Endangered Species Handbook

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Trade

The Long Battle for the Whales

     The first major step toward ending whaling came in 1971 when the U.S. Secretary of the Interior banned commercial whaling by the United States.  Also in 1971, Congress passed a Resolution calling on the Secretary of State to negotiate a 10-year moratorium on commercial whaling with other nations.  The 1972 Marine Mammal Protection Act (MMPA) banned all harming and killing of marine mammals without a permit, further protecting whales.  The same year, Canada stopped commercial whaling after failing to fill quotas allocated by the IWC (Ellis 1991).  Years later, however, Canada became one of the countries voting against whaling moratoriums at IWC meetings.  Listing of the great whales on the U.S. Endangered Species Act of 1973 banned import and export of eight species, thereby cutting off commercial imports of whale meat. At its 1972 meeting, the IWC rejected the U.S. proposal for a moratorium, instead voting a quota of 45,000 whales.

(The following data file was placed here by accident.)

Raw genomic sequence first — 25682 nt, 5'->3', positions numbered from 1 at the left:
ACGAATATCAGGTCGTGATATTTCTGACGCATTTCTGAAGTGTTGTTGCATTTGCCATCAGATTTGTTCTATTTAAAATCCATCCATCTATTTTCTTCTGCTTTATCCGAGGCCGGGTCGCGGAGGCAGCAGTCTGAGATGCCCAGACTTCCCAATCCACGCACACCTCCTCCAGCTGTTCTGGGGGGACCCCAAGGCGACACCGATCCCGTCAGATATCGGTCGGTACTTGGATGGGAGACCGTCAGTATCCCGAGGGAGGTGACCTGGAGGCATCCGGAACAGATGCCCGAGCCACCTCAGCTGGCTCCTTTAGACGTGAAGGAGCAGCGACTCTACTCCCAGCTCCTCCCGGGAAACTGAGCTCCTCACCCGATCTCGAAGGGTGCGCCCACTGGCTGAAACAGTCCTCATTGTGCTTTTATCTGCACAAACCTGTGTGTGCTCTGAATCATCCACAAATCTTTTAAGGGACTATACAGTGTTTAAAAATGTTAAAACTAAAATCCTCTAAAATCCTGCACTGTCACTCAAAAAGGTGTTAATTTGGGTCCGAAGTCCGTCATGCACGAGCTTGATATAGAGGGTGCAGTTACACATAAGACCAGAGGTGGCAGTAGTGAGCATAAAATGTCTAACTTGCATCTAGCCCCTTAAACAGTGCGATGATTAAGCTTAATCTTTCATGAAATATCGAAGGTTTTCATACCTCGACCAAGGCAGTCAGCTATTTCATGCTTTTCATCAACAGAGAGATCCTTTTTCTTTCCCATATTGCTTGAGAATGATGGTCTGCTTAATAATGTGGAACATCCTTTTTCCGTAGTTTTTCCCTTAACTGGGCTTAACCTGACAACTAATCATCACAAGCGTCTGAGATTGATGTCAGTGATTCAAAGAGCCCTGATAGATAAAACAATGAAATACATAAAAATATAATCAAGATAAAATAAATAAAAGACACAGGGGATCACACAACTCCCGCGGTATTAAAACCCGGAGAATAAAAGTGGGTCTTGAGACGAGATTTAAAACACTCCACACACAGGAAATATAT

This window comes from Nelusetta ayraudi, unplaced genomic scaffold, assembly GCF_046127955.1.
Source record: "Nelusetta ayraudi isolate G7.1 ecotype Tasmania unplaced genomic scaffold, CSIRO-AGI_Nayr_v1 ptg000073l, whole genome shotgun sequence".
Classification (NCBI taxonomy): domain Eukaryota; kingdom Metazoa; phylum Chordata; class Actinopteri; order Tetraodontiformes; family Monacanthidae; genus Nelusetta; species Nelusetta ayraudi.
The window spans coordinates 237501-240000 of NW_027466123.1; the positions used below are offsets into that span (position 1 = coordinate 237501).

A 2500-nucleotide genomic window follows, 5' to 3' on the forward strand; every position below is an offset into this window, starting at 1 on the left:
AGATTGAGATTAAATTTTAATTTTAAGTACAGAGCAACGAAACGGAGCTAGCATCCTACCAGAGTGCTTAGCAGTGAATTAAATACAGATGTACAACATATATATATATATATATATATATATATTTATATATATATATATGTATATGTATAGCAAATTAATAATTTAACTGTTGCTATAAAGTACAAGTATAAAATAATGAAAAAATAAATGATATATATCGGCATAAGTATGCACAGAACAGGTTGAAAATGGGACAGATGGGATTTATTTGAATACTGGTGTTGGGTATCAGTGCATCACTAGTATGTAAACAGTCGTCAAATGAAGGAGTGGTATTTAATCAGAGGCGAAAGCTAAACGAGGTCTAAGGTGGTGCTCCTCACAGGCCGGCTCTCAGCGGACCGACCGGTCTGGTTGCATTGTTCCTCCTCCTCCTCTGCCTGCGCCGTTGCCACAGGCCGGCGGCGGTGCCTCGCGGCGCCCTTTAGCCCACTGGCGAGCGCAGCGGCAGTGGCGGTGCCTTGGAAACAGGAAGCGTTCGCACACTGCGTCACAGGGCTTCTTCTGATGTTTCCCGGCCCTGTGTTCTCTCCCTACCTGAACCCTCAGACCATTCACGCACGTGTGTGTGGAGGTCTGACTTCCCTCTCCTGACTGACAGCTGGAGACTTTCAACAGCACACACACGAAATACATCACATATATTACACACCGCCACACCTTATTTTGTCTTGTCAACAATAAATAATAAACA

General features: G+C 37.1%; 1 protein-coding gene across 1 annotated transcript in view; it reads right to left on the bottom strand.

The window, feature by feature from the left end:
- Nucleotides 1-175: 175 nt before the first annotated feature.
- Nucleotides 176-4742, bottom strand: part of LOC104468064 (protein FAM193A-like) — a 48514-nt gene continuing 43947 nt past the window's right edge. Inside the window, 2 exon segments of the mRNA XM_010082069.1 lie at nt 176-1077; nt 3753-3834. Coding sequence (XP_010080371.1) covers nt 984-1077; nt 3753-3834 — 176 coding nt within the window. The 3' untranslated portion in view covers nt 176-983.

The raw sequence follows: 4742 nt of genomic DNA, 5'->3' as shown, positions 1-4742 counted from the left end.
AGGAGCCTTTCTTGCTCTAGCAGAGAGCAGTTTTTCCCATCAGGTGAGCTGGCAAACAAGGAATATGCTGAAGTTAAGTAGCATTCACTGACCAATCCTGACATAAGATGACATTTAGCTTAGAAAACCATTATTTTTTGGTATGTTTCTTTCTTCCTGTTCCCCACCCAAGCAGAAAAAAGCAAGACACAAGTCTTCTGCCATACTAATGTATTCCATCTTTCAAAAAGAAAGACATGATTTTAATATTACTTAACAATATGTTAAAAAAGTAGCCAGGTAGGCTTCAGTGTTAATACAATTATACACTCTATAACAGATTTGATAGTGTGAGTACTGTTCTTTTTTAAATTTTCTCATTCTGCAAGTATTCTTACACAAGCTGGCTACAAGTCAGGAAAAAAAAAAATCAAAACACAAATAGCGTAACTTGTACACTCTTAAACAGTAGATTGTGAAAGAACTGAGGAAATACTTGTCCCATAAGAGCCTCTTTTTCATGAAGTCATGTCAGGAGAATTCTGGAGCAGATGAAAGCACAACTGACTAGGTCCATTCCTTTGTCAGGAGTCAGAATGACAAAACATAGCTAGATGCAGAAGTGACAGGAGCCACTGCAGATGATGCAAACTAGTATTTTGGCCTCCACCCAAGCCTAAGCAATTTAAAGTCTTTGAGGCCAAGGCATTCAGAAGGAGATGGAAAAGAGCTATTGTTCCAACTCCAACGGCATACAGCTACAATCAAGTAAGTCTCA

Page 1 (International Whaling Commission)
Page 2 (Friendliness)
Page 3 (Norway)
Page 4 (Japan)
Page 5 (Whale Watching)


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    ©1983 Animal Welfare Institute